A team of researchers from Rice University, University of Houston and George Mason University found that hiding true social identity -- race and ethnicity, gender, age, religion, sexual orientation or a disability -- at work often results in decreased job satisfaction and increased turnover.
"The workplace is becoming a much more diverse place, but there are still some individuals who have difficulty embracing what makes them different, especially while on the job," study co-author Michelle Hebl, a Rice professor of psychology, was quoted as saying by LiveScience.
Previous research suggests that employees who perceive discrimination or are afraid of receiving discrimination are more likely to fall into this category of individuals who feel the need to suppress or conceal their identity, Hebl said.
The study, published in the Cultural Diversity and Ethnic Minority Psychology journal, used an online survey to examine the behaviour of 211 working adults and measured factors such as identity, perceived discrimination, job satisfaction and turnover intentions.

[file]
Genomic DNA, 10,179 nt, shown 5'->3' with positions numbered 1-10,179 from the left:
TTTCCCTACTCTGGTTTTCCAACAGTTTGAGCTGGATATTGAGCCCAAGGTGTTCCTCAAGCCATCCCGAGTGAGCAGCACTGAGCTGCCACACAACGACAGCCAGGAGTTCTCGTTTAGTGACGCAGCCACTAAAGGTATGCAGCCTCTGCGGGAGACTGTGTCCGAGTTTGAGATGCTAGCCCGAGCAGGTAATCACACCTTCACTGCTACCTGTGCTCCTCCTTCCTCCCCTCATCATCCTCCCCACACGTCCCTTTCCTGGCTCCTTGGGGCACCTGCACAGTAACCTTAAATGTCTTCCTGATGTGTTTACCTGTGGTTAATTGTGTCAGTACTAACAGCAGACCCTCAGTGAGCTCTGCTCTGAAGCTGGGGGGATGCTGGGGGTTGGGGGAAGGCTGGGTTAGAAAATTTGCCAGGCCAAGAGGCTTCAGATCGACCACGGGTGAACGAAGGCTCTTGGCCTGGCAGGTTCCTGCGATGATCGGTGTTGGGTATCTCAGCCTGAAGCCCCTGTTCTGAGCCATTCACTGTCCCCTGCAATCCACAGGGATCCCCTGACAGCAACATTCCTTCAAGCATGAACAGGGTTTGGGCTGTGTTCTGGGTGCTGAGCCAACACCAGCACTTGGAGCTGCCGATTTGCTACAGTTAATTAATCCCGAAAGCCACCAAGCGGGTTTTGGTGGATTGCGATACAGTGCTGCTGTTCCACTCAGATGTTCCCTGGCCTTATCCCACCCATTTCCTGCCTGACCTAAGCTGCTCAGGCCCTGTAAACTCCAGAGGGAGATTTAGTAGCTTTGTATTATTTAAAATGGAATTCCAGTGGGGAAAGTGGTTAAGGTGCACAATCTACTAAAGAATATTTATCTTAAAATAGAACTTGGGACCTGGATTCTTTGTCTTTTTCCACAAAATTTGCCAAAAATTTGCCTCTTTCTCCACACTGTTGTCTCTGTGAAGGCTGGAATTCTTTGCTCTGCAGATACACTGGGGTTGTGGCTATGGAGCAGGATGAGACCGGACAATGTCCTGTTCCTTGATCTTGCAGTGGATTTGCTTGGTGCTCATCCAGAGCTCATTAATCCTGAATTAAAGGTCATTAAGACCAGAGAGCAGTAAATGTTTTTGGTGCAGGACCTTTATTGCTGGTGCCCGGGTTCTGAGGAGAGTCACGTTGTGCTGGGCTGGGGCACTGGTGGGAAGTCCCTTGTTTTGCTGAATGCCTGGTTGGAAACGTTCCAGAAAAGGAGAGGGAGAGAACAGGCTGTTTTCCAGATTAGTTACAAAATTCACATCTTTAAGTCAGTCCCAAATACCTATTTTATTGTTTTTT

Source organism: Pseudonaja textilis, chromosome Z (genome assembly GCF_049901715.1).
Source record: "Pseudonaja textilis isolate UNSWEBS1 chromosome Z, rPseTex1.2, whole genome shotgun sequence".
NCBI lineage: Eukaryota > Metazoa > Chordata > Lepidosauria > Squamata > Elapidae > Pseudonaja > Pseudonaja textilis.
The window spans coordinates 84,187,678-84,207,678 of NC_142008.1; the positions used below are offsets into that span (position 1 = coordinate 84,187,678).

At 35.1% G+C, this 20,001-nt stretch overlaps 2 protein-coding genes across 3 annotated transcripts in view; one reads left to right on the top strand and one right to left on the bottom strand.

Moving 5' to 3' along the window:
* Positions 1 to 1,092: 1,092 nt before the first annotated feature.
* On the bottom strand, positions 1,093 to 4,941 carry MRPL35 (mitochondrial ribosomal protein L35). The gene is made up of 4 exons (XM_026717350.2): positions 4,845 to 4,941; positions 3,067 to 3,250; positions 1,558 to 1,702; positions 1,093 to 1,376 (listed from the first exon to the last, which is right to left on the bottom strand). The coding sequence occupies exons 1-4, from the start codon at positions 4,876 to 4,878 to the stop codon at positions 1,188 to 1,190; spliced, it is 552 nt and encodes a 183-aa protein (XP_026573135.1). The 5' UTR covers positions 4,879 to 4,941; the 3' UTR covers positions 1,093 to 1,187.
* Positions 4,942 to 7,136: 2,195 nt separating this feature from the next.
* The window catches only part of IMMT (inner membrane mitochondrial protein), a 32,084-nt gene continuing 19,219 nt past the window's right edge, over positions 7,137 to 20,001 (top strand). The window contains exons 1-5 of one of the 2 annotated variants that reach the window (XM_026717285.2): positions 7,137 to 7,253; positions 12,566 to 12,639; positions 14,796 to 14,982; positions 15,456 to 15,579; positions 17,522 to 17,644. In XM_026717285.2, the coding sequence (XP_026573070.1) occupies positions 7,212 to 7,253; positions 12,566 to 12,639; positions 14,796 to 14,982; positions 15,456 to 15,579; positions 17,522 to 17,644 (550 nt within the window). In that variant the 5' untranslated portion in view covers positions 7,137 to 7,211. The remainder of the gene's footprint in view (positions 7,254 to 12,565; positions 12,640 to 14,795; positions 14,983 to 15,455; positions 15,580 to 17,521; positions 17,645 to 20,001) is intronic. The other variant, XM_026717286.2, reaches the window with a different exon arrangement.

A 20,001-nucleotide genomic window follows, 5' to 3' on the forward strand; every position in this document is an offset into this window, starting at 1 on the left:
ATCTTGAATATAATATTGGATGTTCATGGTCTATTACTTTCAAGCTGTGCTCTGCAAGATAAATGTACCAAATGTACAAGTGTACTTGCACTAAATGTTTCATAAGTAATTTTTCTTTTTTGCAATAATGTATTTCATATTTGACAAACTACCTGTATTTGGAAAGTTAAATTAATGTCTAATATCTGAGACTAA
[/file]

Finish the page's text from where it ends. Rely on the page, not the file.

"This research highlights the fact that people make decisions every day about whether it is safe to be themselves at work, and that there are real consequences of these decisions," said Eden King, a study co-author and associate professor of psychology at George Mason University.
The study also showed that suppressing one's true identity might result in exposure to other workers' discriminatory behaviour, as people are less likely to care about appearing prejudiced when they are not in the presence of an "out" group member.
On the contrary, the research finds that expression of one's true identity in a workplace can have positive impact on their interpersonal relationships.
"When individuals embrace their social identity in the workplace, other co-workers might be more sensitive to their behaviour and treatment of individuals like them," said lead study author Juan Madera, a University of Houston professor. (More)